Yvonne Castaneda

(Dispatches from the Field is a recurring feature designed to showcase the school’s commitment to fostering, through field education, fruitful relationships with organizations both in Boston and around the world that are providing critical services to those living at the margins of society. This edition features Yvonne Castaneda, who is now a Behavioral Health Clinician at East Boston Neighborhood Health Center.)


Yvonne Castaneda

Agency Partner

East Boston Neighborhood Health Center (EBNHC)

Responsibilities at the Placement

The center serves a largely Latino population who are experiencing a wide range of health problems, and Castaneda is charged with offering behavioral integration therapy across all departments. “In health centers in the past,” Castaneda explains, “people who met with a primary care physician for an ailment and mentioned that they were feeling depressed and anxious would be recommended to a mental health care professional outside of the clinic. But there was no guarantee that person would seek out services. There’s so much stigma with accessing mental health support in Latino communities in particular, so this can be a real problem. Our job is to meet people where they are, offer brief counseling, and provide them with what they need in the moment.”

On Supervision

Castaneda’s boss at EBNHC is Raquel Castro, a leader who Castaneda calls “everything you would want in a supervisor” who offers her “the right amount of accountability, curiosity, and support … to address the problems we face an on a daily basis.”

What I Learned

Castaneda is a member of BCSSW’s Latino Leadership Initiative, a program that offers specialized coursework and training for Spanish speakers who aspire to work with Latino populations following completion of their MSW. Castaneda has been able to build upon her own experience as a Latina living in America, and her coursework through the LLI, to get the most out of her placement at EBNHC.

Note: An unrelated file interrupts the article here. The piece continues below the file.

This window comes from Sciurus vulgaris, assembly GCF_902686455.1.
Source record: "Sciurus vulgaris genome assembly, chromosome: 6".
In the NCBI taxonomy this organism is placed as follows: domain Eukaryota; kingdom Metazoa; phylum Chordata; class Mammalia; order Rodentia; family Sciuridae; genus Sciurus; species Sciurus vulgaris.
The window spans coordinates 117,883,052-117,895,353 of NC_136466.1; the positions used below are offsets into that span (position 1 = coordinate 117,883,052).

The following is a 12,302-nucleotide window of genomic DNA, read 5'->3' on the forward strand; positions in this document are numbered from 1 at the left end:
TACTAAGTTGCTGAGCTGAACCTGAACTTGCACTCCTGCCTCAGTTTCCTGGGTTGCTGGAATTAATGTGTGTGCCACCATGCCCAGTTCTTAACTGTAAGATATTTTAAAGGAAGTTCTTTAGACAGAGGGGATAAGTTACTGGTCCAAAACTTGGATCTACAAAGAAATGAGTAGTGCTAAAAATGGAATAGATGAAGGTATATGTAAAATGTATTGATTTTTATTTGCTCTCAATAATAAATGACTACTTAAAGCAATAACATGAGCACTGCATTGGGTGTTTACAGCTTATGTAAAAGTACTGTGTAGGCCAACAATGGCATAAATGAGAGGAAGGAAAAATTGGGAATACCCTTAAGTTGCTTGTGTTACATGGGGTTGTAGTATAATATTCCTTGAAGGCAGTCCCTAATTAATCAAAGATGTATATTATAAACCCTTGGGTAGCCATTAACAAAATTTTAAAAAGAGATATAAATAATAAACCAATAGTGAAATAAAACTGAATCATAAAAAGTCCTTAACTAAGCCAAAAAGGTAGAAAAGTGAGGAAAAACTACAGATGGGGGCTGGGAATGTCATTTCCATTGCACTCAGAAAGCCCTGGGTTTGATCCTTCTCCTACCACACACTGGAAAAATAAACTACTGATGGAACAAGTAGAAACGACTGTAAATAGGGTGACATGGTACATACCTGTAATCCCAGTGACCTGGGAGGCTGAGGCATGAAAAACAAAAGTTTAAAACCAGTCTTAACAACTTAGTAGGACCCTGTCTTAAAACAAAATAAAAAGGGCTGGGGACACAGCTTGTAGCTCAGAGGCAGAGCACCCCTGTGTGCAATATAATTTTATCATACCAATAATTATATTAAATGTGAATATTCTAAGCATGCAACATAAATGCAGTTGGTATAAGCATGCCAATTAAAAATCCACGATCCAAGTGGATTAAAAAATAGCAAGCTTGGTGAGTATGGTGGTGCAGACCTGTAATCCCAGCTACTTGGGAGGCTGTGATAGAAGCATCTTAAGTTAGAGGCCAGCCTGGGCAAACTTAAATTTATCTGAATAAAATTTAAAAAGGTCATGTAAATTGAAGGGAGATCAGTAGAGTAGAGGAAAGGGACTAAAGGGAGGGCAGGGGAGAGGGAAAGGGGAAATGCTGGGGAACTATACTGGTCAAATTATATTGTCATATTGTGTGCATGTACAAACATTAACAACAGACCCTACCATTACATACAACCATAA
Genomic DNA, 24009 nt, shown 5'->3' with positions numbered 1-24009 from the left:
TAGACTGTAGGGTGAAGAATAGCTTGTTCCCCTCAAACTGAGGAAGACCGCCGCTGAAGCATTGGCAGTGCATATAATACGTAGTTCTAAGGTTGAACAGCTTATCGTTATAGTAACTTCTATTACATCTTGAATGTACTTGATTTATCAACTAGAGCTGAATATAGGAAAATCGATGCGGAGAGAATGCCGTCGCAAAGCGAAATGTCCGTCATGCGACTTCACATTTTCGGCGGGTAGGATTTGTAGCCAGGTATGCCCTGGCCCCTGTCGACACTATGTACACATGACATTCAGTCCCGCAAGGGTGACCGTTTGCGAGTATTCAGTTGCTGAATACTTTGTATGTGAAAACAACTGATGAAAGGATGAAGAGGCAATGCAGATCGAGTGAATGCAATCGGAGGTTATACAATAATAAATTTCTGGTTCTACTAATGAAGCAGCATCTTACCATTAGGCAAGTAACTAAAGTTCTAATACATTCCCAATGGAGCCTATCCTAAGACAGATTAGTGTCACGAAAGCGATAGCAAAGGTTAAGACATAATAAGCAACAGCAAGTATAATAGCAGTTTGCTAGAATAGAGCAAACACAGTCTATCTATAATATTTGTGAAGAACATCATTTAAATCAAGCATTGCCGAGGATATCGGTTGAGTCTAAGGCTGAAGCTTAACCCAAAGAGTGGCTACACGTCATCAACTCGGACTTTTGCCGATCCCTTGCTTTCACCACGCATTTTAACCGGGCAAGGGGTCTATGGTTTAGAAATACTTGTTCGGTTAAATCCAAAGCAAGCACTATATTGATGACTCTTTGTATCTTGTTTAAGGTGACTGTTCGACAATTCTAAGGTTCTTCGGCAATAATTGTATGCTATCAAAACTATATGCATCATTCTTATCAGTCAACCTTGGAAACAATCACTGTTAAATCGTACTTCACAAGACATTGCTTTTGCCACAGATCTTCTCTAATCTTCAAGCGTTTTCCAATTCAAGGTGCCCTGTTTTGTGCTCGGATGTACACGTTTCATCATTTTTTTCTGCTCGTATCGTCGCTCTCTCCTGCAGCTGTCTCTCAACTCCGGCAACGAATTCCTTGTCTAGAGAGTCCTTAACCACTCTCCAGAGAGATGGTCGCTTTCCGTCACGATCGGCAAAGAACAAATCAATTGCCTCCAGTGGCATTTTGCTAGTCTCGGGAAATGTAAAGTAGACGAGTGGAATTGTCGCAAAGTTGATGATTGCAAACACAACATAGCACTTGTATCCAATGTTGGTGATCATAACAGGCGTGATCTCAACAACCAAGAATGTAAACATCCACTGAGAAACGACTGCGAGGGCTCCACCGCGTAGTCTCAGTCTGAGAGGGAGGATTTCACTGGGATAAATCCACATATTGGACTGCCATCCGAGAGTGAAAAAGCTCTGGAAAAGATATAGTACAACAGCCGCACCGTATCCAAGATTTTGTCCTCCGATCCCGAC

“Honestly, even as a person who is Latina, it has been eye-opening to recognize that so much of our world and our thinking is really based in the white experience,” explains Castaneda. “Even for myself, I have realized that my decisions and behaviors are geared very specifically for this Anglo-centric world. The LLI has provided me with a different lens for looking at this world.”

Castaneda explains that this perspective has helped her to work better in her placement, and to approach solutions with her clients in a more open manner. “I try not to make assumptions about what someone wants when I listen about a particular problem they might be dealing with,” she explains. “This is really important when offering therapy to a person.”

Career Aspirations

While Castaneda isn’t 100 percent sure whether she’ll pursue a macro or clinical career following her graduation this May, she knows that she definitely wants to work with Latino populations. She says that her work in the LLI and at EBNHC has only strengthened this resolve, and she appreciates that she’s had the opportunity to engage in both clinical and macro decision-making at her placement.

“I think having a leadership background lends itself to macro thinking,” she explains. “During meetings at the health center I enjoy asking high level questions on things like … creating action plans to make an organization more efficient. On the flipside, I absolutely love being present with someone when they need to talk about issues taking place in their life. It’s been great to be able to be exposed to these different kinds of situations through field.